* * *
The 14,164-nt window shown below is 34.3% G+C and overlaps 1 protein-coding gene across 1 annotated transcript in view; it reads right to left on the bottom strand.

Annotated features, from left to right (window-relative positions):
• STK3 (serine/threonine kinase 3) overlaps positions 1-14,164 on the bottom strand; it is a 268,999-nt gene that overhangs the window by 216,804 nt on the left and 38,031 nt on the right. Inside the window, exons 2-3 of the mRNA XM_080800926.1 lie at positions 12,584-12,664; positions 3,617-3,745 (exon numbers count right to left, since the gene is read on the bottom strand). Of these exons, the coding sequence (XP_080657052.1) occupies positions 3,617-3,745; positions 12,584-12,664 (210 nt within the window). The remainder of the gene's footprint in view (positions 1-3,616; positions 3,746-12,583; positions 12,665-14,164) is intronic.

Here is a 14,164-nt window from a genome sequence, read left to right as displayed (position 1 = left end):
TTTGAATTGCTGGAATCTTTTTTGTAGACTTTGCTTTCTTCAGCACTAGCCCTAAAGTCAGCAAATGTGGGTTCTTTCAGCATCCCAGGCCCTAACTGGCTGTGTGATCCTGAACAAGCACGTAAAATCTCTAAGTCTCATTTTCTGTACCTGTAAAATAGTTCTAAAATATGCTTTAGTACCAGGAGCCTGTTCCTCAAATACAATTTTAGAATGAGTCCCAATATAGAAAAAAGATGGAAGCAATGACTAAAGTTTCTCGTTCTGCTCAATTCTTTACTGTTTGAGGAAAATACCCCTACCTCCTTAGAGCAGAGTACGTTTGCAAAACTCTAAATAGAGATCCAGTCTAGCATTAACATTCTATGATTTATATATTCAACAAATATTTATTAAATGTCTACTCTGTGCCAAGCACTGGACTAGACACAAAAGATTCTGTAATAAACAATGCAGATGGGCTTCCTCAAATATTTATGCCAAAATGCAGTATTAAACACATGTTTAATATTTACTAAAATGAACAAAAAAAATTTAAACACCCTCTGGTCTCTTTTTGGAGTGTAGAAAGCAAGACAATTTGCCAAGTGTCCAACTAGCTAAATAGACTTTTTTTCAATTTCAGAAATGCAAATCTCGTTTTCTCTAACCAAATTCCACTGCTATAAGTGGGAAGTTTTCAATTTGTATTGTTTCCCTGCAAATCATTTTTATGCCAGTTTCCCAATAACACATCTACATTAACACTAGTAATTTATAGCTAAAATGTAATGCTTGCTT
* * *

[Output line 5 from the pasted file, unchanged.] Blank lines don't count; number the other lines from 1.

TTTGAATTGCTGGAATCTTTTTTGTAGACTTTGCTTTCTTCAGCACTAGCCCTAAAGTCAGCAAATGTGGGTTCTTTCAGCATCCCAGGCCCTAACTGGCTGTGTGATCCTGAACAAGCACGTAAAATCTCTAAGTCTCATTTTCTGTACCTGTAAAATAGTTCTAAAATATGCTTTAGTACCAGGAGCCTGTTCCTCAAATACAATTTTAGAATGAGTCCCAATATAGAAAAAAGATGGAAGCAATGACTAAAGTTTCTCGTTCTGCTCAATTCTTTACTGTTTGAGGAAAATACCCCTACCTCCTTAGAGCAGAGTACGTTTGCAAAACTCTAAATAGAGATCCAGTCTAGCATTAACATTCTATGATTTATATATTCAACAAATATTTATTAAATGTCTACTCTGTGCCAAGCACTGGACTAGACACAAAAGATTCTGTAATAAACAATGCAGATGGGCTTCCTCAAATATTTATGCCAAAATGCAGTATTAAACACATGTTTAATATTTACTAAAATGAACAAAAAAAATTTAAACACCCTCTGGTCTCTTTTTGGAGTGTAGAAAGCAAGACAATTTGCCAAGTGTCCAACTAGCTAAATAGACTTTTTTTCAATTTCAGAAATGCAAATCTCGTTTTCTCTAACCAAATTCCACTGCTATAAGTGGGAAGTTTTCAATTTGTATTGTTTCCCTGCAAATCATTTTTATGCCAGTTTCCCAATAACACATCTACATTAACACTAGTAATTTATAGCTAAAATGTAATGCTTGCTT